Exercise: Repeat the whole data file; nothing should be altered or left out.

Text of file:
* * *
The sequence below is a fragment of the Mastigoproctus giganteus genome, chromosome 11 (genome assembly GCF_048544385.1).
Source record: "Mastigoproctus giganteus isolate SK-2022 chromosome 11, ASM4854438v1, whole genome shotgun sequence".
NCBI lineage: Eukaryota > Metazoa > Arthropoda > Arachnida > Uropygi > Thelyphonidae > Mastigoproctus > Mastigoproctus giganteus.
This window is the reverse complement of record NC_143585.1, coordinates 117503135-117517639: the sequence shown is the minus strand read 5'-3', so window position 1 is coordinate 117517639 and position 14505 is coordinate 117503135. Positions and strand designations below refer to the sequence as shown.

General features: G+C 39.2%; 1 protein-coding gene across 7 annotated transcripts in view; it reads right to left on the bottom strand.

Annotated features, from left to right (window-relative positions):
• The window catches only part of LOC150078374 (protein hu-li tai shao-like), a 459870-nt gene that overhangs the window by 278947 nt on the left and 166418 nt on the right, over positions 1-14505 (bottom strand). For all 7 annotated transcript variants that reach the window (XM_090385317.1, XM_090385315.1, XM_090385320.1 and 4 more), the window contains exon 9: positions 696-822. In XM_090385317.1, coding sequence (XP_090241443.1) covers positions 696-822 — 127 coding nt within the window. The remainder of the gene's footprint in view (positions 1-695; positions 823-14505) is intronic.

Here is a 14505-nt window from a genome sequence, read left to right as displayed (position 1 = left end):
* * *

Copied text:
The sequence below is a fragment of the Mastigoproctus giganteus genome, chromosome 11 (genome assembly GCF_048544385.1).
Source record: "Mastigoproctus giganteus isolate SK-2022 chromosome 11, ASM4854438v1, whole genome shotgun sequence".
NCBI lineage: Eukaryota > Metazoa > Arthropoda > Arachnida > Uropygi > Thelyphonidae > Mastigoproctus > Mastigoproctus giganteus.
This window is the reverse complement of record NC_143585.1, coordinates 117503135-117517639: the sequence shown is the minus strand read 5'-3', so window position 1 is coordinate 117517639 and position 14505 is coordinate 117503135. Positions and strand designations below refer to the sequence as shown.

General features: G+C 39.2%; 1 protein-coding gene across 7 annotated transcripts in view; it reads right to left on the bottom strand.

Annotated features, from left to right (window-relative positions):
• The window catches only part of LOC150078374 (protein hu-li tai shao-like), a 459870-nt gene that overhangs the window by 278947 nt on the left and 166418 nt on the right, over positions 1-14505 (bottom strand). For all 7 annotated transcript variants that reach the window (XM_090385317.1, XM_090385315.1, XM_090385320.1 and 4 more), the window contains exon 9: positions 696-822. In XM_090385317.1, coding sequence (XP_090241443.1) covers positions 696-822 — 127 coding nt within the window. The remainder of the gene's footprint in view (positions 1-695; positions 823-14505) is intronic.

Here is a 14505-nt window from a genome sequence, read left to right as displayed (position 1 = left end):